Policy brief

The European Union energy transition: key priorities for the next five years

The new members of the European Parliament and European Commission who start their mandates in 2019 should put in place major policy elements to unlea

Publishing date
08 July 2019

The issue
Over the last decade, the European Union has pursued a proactive climate policy and has integrated a significant amount of renewable technologies – such as solar and wind – into the established energy system. These efforts have proved successful and continuing along this pathway, increasing renewables and improving energy efficiency would not require substantial policy shifts. But the EU now needs a much deeper energy transformation to: i) decarbonise in line with the Paris agreement; ii) seize the economic and industrial opportunities offered by this global transformation; and iii) develop an EU approach to energy competitiveness and security, as the EU has neither the United States’ shale potential nor China’s top-down investment possibilities.

Policy challenge
A full-fledged energy transition is becoming economically and technically feasible, with most of the necessary technologies now available and technology costs declining. The cost of the transition would be similar to that of maintaining the existing system, if appropriate policies and regulations are put in place. In short, the EU could benefit from deep decarbonisation irrespective of what other economies around the world do. The transition can also be socially acceptable, if the right policies are put in place to control and mitigate the distributional effects of deeper decarbonisation. The time to act is now, because energy is a rigid system in which infrastructure and regulatory changes take a decade to be fully implemented, while competition is not sleeping – as Chinese solar panels and the rise of the electric vehicles industry clearly show. Policy choices made up to 2024 will define the shape of the EU energy system by 2050.

About the authors

  • Georg Zachmann

    Georg Zachmann is a Senior Fellow at Bruegel, where he has worked since 2009 on energy and climate policy. His work focuses on regional and distributional impacts of decarbonisation, the analysis and design of carbon, gas and electricity markets, and EU energy and climate policies. Previously, he worked at the German Ministry of Finance, the German Institute for Economic Research in Berlin, the energy think tank LARSEN in Paris, and the policy consultancy Berlin Economics.

  • Simone Tagliapietra

    Simone Tagliapietra is a Senior fellow at Bruegel. He is also Adjunct professor of Energy, Climate and Environmental Policy at the Università Cattolica del Sacro Cuore and at The Johns Hopkins University - School of Advanced International Studies (SAIS) Europe.

    His research focuses on the European Union climate and energy policy and on the political economy of global decarbonisation. With a record of numerous policy and scientific publications, he is the author of Global Energy Fundamentals (Cambridge University Press, 2020), L’Energia del Mondo (Il Mulino, 2020) and Energy Relations in the Euro-Mediterranean (Palgrave, 2017).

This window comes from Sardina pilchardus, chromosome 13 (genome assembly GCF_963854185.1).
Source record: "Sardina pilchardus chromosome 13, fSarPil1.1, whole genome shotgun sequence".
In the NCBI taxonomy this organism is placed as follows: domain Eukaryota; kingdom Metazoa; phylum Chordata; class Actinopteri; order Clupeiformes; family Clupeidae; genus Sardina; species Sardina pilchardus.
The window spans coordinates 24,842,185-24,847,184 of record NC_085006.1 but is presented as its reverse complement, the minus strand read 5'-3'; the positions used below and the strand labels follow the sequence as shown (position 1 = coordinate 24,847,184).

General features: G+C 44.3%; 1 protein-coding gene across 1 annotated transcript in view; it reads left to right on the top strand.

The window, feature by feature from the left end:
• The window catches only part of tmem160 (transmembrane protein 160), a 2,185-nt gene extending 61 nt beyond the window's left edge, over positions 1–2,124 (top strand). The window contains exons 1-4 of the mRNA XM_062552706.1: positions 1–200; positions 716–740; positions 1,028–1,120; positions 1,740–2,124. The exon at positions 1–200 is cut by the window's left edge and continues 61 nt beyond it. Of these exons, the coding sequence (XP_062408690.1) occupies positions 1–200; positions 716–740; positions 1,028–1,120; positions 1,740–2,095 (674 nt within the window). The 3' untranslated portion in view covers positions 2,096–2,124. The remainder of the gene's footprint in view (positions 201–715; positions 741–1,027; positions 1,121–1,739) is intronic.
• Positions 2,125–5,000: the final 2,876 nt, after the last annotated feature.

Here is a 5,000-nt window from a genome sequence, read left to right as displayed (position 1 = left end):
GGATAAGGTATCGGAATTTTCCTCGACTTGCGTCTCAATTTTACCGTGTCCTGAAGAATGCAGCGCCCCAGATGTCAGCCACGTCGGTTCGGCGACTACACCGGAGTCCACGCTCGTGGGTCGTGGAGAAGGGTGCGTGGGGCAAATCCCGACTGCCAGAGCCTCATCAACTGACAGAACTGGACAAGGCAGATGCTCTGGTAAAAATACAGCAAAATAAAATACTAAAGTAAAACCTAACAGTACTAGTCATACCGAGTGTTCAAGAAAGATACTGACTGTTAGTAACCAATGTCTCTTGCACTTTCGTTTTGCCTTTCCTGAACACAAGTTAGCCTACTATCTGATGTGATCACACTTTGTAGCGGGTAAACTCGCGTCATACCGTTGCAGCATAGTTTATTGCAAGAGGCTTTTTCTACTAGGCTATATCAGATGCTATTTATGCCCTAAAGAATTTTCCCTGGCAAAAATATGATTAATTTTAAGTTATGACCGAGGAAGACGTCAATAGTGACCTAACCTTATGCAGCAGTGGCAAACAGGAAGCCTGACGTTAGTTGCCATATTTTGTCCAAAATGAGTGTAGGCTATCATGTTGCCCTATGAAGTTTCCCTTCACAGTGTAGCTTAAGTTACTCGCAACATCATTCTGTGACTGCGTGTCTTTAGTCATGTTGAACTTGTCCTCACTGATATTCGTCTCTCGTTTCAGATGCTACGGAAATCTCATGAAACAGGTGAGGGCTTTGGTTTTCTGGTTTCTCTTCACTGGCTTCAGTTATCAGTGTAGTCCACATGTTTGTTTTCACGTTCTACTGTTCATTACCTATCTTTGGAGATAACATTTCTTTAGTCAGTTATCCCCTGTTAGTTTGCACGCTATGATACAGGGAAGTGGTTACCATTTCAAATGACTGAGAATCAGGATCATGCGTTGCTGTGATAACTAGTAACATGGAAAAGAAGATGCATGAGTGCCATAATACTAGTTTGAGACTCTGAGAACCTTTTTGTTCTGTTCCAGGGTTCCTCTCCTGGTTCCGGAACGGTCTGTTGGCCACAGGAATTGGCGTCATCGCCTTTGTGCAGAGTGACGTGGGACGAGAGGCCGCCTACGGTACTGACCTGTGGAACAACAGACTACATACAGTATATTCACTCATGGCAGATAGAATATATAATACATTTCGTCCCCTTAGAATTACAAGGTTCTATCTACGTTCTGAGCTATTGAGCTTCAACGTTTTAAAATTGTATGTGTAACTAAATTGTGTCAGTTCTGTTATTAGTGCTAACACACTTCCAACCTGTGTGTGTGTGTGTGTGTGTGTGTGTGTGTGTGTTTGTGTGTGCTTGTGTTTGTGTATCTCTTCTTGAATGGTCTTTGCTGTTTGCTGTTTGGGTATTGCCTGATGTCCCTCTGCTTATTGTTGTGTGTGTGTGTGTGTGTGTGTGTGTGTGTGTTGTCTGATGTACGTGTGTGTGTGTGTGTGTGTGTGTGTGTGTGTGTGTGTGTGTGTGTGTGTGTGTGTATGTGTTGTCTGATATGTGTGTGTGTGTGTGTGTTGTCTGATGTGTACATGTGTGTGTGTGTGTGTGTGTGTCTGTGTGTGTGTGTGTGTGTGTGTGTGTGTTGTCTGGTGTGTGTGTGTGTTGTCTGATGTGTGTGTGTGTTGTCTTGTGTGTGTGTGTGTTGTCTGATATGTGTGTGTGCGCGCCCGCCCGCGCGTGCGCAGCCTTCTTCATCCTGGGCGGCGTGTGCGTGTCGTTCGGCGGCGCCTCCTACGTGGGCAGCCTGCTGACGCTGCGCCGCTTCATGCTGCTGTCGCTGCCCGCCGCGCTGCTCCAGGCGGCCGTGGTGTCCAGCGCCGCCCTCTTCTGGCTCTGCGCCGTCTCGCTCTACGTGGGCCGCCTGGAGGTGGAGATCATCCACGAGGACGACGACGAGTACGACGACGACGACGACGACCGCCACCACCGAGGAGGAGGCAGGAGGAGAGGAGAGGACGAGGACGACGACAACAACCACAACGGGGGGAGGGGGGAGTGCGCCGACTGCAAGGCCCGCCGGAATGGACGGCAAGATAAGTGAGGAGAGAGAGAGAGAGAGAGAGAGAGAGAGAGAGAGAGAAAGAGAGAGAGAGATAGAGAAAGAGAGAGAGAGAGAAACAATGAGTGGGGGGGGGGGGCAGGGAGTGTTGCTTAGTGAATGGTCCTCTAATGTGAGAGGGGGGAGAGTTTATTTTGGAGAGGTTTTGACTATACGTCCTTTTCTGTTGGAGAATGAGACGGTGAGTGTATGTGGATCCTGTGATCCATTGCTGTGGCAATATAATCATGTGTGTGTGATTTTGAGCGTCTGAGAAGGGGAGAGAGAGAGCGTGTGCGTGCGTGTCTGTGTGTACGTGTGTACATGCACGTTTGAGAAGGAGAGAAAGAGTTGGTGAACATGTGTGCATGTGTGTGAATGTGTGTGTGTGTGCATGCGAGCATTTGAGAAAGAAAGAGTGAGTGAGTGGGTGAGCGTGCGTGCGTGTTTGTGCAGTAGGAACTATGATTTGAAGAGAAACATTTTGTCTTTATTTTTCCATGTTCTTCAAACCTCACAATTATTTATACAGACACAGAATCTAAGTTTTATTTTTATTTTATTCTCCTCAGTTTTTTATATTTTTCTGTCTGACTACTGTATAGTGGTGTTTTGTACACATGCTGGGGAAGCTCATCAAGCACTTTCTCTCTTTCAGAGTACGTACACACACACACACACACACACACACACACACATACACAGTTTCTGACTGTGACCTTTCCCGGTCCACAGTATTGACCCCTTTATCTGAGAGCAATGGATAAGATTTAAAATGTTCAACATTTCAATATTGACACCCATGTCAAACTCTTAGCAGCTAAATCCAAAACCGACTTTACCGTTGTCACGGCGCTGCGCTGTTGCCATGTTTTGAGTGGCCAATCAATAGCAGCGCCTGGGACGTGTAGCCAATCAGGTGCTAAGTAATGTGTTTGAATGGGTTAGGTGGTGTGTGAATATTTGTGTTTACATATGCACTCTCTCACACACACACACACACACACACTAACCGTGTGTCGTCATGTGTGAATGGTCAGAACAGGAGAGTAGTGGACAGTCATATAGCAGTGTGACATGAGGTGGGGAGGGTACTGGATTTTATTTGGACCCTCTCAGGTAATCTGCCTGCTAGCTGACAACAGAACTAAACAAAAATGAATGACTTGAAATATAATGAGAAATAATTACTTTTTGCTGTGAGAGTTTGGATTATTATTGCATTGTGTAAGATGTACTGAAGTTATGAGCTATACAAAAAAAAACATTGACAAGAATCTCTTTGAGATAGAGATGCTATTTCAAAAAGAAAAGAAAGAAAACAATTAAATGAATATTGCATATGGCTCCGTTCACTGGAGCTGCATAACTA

His columns and policy work are published and cited in leading international media such as the Financial Times, The New York Times, The Guardian, The Wall Street Journal, Le Monde, Die Zeit, Corriere della Sera, Il Sole 24 Ore and others.

    Simone holds a PhD in Institutions and Policies from Università Cattolica del Sacro Cuore. Born in the Dolomites in 1988, he speaks Italian, English and French.

  • Ottmar Edenhofer

    Ottmar Edenhofer is Director of the Potsdam Institute for Climate Impact Research (PIK), Professor for the Economics of Climate Change at the Technical University Berlin as well as founding director of the Mercator Research Institute on Global Commons and Climate Change (MCC). Furthermore, he is a member of the German National Academy of Sciences Leopoldina and of the National Academy of Science and Engineering acatech. From 2008 to 2015 he served as Co-Chair of Working Group III of the IPCC, shaping the Fifth Assessment Report on Climate Change Mitigation substantially.

     

  • Jean-Michel Glachant

    Jean-Michel Glachant is the Director of the Florence School of Regulation and the Holder of the Loyola de Palacio Chair.

    Glachant took his Ph.D. in economics at La Sorbonne in France. He worked in the industry and private sector before becoming professor at La Sorbonne.

    He has been advisor of DG TREN, DG COMP and DG RESEARCH at the European Commission and of the French Energy Regulatory Commission (CRE). He has been coordinator and scientific advisor of several European research projects. Jean-Michel Glachant has been editor-in-chief of EEEP: Economics of Energy and Environmental Policy (an IAEE journal) and he is a current member of the Council of the International Association for Energy Economics.

  • Pedro Linares

  • Andreas Loeschel

Related content